Later, the same afternoon, a middle-aged South American man, visiting a friend in San Francisco, came for a single consultation. He spent almost the entire hour speaking of his concerns about his sister, who has fought anorexia nearly all her life. After the death of his parents, he was so heavily burdened by the expenses of her medical and psychiatric care that he was never able to marry and have a family. I asked why he, rather than other members of his large family, had taken on the entire burden of her care. Then, with a great deal of anxiety and hesitation, he told me a story he had never before shared with anyone.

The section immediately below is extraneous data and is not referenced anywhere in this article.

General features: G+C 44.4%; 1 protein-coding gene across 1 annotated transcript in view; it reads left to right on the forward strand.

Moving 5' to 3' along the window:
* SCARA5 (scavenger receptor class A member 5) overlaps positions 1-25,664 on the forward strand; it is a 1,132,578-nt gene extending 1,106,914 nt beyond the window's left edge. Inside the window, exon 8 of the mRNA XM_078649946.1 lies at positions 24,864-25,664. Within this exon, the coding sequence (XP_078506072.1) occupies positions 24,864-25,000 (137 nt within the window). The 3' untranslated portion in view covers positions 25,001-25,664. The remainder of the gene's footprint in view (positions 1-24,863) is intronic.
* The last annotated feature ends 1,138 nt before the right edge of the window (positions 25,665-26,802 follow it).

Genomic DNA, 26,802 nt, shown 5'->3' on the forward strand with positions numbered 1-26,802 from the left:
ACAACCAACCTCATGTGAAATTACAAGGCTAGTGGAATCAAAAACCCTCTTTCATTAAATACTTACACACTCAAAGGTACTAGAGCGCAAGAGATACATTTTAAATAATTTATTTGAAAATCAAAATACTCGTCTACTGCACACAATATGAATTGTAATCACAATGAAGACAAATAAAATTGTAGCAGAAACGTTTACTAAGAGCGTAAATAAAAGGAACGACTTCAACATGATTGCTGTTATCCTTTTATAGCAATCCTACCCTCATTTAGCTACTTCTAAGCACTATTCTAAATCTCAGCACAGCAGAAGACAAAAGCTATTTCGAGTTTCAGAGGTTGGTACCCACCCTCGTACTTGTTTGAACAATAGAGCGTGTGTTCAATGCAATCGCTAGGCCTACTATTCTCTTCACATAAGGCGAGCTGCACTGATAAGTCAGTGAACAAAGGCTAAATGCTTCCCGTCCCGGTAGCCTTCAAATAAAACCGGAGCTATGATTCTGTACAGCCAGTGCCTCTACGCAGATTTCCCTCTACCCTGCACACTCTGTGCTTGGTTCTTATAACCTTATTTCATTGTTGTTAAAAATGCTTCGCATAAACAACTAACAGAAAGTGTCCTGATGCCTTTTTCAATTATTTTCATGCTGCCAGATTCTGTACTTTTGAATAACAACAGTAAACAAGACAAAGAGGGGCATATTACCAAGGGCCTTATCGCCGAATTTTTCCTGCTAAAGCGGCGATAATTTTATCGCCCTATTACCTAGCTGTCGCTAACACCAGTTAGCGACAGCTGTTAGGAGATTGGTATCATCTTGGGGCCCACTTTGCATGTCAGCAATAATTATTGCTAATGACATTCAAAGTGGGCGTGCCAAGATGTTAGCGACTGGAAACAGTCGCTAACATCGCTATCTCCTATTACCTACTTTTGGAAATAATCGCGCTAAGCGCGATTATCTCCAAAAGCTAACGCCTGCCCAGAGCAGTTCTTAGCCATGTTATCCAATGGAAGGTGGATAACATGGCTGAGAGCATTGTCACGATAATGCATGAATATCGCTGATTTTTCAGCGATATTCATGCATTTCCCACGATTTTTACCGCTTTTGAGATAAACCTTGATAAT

He is 13 years older than his sister, and one day, when she was two and he 15, his parents left his sister in his care for several hours while they and his older siblings attended a wedding. During their absence, he had a long erotic phone conversation with a girlfriend (whom his parents greatly disliked and had expressly forbidden him to contact). During this conversation his sister crawled out the open front door and fell down several steps, suffering very considerable bruising of her body and face. When his parents returned, he had to confess everything—the worst moment of his life—and, though his sister’s injury was slight and the bruising faded in a few days, he had harbored, all these years, a secret fear and conviction that her anorexia was caused by that fall. Moreover, in the twenty-five years since his sister’s injury, this was the first time he had ever disclosed this experience to anyone.